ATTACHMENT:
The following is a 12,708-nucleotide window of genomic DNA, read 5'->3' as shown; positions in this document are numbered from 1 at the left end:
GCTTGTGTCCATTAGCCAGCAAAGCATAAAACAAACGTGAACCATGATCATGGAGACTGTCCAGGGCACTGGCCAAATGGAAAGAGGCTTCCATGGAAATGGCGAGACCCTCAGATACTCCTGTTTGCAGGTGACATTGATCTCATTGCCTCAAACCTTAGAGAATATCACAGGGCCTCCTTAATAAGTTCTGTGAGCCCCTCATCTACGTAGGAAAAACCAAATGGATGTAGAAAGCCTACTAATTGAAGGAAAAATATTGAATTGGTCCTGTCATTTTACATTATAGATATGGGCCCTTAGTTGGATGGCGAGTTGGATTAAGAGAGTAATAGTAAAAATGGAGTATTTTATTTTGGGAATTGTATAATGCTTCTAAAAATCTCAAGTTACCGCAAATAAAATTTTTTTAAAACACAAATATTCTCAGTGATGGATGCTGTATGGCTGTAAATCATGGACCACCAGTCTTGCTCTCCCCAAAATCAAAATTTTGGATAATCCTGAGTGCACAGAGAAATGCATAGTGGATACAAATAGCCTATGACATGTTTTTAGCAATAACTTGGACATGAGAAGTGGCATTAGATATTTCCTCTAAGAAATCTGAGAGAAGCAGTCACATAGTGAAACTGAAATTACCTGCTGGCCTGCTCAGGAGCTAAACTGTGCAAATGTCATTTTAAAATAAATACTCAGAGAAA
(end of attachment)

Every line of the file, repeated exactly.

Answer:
The following is a 12,708-nucleotide window of genomic DNA, read 5'->3' as shown; positions in this document are numbered from 1 at the left end:
GCTTGTGTCCATTAGCCAGCAAAGCATAAAACAAACGTGAACCATGATCATGGAGACTGTCCAGGGCACTGGCCAAATGGAAAGAGGCTTCCATGGAAATGGCGAGACCCTCAGATACTCCTGTTTGCAGGTGACATTGATCTCATTGCCTCAAACCTTAGAGAATATCACAGGGCCTCCTTAATAAGTTCTGTGAGCCCCTCATCTACGTAGGAAAAACCAAATGGATGTAGAAAGCCTACTAATTGAAGGAAAAATATTGAATTGGTCCTGTCATTTTACATTATAGATATGGGCCCTTAGTTGGATGGCGAGTTGGATTAAGAGAGTAATAGTAAAAATGGAGTATTTTATTTTGGGAATTGTATAATGCTTCTAAAAATCTCAAGTTACCGCAAATAAAATTTTTTTAAAACACAAATATTCTCAGTGATGGATGCTGTATGGCTGTAAATCATGGACCACCAGTCTTGCTCTCCCCAAAATCAAAATTTTGGATAATCCTGAGTGCACAGAGAAATGCATAGTGGATACAAATAGCCTATGACATGTTTTTAGCAATAACTTGGACATGAGAAGTGGCATTAGATATTTCCTCTAAGAAATCTGAGAGAAGCAGTCACATAGTGAAACTGAAATTACCTGCTGGCCTGCTCAGGAGCTAAACTGTGCAAATGTCATTTTAAAATAAATACTCAGAGAAA